Two decades ago, by means of which I remain skeptical, I managed to write my way into a selective creative writing class at the University of Iowa. I knew one other classmate whose writing immediately impressed and confounded me. I knew two things: I had no idea what I was doing, and Nathan Hill could write like a son of a bitch.
I was right on both counts. Hill’s debut novel, The Nix, impresses and confounds me again. It’s a brilliant, hilarious, prescient book that has nothing and everything to do with me. My meager history with Hill has nothing to do with the book’s greatness, but my generational and Midwestern kinship drive its home as one of the finest books I’ve read in years and years.
The book is a sprawling daisy chain of generations fighting the tide of their anxious culture. Hill playfully shifts eras as much as he does voice, viewpoints, and structure. He’s treading dangerous ground more like a literary veteran than debut novelist. He reveals the saga in ten parts, and within each toys with chapters that reveal his skill as a short fiction writer as he sneaks us into the head of minor characters like Laura Potsdam, the spinning top of coed destruction that sets main character Samuel spinning out of control. Hill’s mastery with these sections compels the next, but he lets the story reveal itself, cheating perhaps slightly in the very last chapter in what may be my only slight reservation about the book.
Samuel, for his part, is a sensitive, anxious failed writer whose life collapses when he – along with the rest of the country – watches the mother that left him at age eleven in her fifteen minutes of fame throwing gravel at a presidential candidate. The encounter sends him on a path crossed by characters pitiful and grandiose to reckon with his lost youth.
Faye, the mother, begins an enigma, but with each piece of the book, the story truly becomes hers. She’s the richest character in the book, real and complicated and recognizable for all her faults. Characters and deliberate caricatures surround her and Samuel both, and the effect is a book teetering between sublime and satirical. Her arc from anxious, even cruel mother to naïve daughter and do-gooder, are a time-reversing wandering into a tragic, lovable soul.
Then there’s Pwnage, Samuel’s newfound friend and hopeless addict of World of Elfscape, a fictional analog of World of Warcraft. Pwnage is at once virtual master and real life disaster. He is a paradox so absurd as to be unreal, but Hill makes us adore him anyway, and pity his useless bouts with self-improvement. Pwnage doesn’t even have a real name, but his frustrations with diet and success and divorce are as real as his physical pain and deterioration.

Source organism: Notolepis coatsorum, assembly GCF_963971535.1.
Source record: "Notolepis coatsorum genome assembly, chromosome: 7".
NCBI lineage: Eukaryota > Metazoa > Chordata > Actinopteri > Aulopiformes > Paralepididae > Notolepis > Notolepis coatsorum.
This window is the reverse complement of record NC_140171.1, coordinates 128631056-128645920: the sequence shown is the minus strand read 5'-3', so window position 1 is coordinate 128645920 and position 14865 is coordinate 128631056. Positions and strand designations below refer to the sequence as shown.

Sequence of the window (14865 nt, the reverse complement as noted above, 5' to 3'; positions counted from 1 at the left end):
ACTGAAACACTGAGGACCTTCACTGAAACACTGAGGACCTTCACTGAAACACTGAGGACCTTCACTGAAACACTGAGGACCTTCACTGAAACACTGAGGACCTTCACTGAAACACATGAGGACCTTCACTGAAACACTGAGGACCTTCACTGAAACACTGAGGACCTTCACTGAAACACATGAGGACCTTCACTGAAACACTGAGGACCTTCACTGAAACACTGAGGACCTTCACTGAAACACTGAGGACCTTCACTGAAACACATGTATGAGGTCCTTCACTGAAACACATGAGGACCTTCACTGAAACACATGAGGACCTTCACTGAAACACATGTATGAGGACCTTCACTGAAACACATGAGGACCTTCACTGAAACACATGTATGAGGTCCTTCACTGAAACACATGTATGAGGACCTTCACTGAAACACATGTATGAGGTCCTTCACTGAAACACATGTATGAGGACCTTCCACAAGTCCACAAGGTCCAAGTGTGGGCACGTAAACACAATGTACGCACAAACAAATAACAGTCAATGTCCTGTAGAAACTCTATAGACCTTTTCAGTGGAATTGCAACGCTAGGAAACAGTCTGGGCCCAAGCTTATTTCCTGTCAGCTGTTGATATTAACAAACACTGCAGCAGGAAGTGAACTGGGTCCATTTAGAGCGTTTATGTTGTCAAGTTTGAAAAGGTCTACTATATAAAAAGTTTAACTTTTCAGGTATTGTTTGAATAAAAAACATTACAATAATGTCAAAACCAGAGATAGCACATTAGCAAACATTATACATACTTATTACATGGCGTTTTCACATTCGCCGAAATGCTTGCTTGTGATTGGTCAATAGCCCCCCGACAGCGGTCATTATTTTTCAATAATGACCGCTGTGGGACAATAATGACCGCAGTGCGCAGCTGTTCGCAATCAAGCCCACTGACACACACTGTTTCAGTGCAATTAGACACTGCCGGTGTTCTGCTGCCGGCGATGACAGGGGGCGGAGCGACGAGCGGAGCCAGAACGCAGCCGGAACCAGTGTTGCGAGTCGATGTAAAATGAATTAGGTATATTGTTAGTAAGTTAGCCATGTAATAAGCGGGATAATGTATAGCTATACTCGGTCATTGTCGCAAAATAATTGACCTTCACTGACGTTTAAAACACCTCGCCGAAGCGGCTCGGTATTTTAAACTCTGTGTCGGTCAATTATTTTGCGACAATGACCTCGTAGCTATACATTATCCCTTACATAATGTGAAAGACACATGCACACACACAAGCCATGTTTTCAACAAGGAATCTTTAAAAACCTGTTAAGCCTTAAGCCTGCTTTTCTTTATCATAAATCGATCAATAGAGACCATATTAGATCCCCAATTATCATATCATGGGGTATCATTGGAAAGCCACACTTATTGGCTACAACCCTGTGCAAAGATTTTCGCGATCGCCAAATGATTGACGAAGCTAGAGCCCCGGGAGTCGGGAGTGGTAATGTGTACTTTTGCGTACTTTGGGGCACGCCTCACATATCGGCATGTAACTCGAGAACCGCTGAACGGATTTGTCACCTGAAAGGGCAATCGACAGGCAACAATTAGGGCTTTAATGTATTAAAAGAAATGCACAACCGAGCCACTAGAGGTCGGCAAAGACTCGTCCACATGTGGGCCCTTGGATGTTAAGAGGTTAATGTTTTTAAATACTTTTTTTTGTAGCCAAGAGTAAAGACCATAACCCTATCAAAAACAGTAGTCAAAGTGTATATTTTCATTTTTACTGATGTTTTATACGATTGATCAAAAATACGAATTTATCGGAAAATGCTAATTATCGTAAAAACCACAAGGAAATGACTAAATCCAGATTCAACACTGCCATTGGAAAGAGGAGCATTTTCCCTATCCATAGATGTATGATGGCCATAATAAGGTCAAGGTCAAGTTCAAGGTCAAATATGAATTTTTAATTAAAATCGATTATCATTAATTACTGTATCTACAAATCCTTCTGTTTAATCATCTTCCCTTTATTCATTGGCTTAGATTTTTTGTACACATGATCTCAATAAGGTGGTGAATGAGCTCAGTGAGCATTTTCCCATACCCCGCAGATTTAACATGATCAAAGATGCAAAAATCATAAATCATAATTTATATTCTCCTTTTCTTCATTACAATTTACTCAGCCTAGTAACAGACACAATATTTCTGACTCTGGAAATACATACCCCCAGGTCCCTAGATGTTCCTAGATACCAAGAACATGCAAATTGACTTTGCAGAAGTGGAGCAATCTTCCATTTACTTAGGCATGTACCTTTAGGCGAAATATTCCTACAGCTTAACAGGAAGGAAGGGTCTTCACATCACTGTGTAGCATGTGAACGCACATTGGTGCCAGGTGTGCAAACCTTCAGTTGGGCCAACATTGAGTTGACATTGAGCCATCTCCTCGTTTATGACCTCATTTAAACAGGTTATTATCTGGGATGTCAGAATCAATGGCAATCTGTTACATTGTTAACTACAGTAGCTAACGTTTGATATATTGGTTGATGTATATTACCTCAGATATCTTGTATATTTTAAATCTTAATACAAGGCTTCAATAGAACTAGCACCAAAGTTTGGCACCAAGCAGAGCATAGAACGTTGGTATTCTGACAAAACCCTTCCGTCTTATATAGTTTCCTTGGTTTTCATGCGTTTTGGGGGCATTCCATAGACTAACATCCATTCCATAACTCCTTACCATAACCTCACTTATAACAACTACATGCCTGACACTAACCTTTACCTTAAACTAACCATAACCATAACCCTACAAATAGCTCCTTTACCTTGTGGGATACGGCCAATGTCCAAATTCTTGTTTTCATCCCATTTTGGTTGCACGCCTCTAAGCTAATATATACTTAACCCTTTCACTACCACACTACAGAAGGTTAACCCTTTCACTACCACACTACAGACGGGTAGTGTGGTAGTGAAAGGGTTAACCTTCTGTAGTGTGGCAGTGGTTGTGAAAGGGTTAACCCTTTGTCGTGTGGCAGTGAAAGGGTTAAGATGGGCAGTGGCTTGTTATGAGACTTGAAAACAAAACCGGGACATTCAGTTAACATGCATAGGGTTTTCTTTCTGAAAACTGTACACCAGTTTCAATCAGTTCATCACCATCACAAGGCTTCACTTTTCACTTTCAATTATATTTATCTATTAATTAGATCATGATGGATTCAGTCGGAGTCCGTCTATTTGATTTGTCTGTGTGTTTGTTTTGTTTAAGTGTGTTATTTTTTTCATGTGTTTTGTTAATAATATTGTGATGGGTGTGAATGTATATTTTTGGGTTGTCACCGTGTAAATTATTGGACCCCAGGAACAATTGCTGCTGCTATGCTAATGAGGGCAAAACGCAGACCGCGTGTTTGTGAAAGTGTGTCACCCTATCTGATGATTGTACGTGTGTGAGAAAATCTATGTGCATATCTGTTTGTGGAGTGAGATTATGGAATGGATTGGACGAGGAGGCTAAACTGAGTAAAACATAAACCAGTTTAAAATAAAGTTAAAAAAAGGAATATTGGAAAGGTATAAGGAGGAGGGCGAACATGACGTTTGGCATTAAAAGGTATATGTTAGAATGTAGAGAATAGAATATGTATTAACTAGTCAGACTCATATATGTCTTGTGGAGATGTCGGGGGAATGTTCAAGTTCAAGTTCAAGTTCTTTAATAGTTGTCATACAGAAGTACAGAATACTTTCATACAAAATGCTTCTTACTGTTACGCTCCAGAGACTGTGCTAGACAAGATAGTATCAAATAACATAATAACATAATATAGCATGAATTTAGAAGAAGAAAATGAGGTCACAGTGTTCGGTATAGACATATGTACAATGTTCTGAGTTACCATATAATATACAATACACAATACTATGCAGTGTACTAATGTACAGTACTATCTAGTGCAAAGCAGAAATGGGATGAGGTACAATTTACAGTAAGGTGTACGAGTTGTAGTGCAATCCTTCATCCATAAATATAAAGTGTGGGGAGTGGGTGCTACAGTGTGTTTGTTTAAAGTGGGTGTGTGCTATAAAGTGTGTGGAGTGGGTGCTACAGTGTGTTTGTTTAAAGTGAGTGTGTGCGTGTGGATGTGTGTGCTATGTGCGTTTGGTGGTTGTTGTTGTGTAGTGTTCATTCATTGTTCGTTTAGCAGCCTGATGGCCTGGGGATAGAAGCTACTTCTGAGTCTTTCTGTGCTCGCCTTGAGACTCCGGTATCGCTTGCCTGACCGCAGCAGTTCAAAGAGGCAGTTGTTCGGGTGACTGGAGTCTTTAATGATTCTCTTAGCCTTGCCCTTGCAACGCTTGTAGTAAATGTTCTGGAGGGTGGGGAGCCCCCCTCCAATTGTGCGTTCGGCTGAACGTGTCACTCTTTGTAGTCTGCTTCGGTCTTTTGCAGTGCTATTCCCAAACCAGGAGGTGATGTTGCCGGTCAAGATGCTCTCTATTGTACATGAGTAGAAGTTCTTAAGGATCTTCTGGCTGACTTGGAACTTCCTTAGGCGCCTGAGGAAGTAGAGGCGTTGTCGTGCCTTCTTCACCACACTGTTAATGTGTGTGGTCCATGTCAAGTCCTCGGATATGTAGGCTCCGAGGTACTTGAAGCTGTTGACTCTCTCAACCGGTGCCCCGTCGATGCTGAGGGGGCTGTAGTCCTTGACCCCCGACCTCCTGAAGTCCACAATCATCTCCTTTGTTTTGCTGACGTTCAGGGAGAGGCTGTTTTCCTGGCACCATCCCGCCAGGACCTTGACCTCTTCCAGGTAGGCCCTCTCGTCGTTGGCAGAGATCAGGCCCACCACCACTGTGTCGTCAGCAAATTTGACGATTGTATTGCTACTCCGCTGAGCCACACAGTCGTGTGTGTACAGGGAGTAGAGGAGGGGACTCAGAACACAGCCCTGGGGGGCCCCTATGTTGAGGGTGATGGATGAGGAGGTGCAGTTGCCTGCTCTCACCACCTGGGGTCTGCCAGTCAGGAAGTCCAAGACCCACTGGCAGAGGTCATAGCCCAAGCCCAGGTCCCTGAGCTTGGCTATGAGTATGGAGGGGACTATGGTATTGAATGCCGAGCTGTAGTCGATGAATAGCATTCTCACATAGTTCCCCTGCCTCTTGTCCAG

The moments of Samuel’s strange suburban childhood and Faye’s troubled counter culture coming of age have more emotional truth than historical verisimilitude, though Hill’s frantic portrayal of the Chicago riot in ’68 captures the moment well and simultaneously reveals more about 21st century life than 20th. But those moments in the modern day, when Hill observes the absurdity and anxiety and dysfunction of our current life capture exactly my amusement and consternation. There are no secret truths here, and I expected none. But neither did I expect the foresight in reading it during the fall of 2016 and the insanity of the election. Hill writes as one of us secularized people who want the world to make sense when it can’t. When it doesn’t, and what it all represents. (Read it. You’ll get it.)
This is a book more about my lived culture than any work I’ve ever encountered. My forays into video games show up, along with Hill’s tongue-in-cheek section written as a Choose Your Own Adventure book, one of the fads of my (and Samuel’s, and obviously Hill’s) youth. The dehumanization of social media and 24-hour news cycles seethe under the anxious gooseflesh of characters overwhelmed by their addictions to their own culture. Somehow, despite all that, I laugh right along with them, relieved that I’m not alone in trying to make sense of the senseless. This is a novel that matters to me in a way like nothing I’ve read. It relieves me of the condition that my culture is plain to the point of shameful. That Hill’s prose and elastic characters are skillful makes this all the better.
Hill is keen on one running theme – that the things we love the most cause us the most harm. That’s something of a half-truth and partial wisdom. I’d wager that Hill would agree, and that’s partly why I’m able to count him, however distantly, as an old friend and kindred spirit. What he does not say, but crafts over and over again in the telling is that honesty and language arm us against that anxiety and harm, along with a healthy shedding of shame. Those are hard lessons for real Midwesterners to accept, including the fictional Samuel and Faye.
The Nix by Nathan Hill: ★★★★★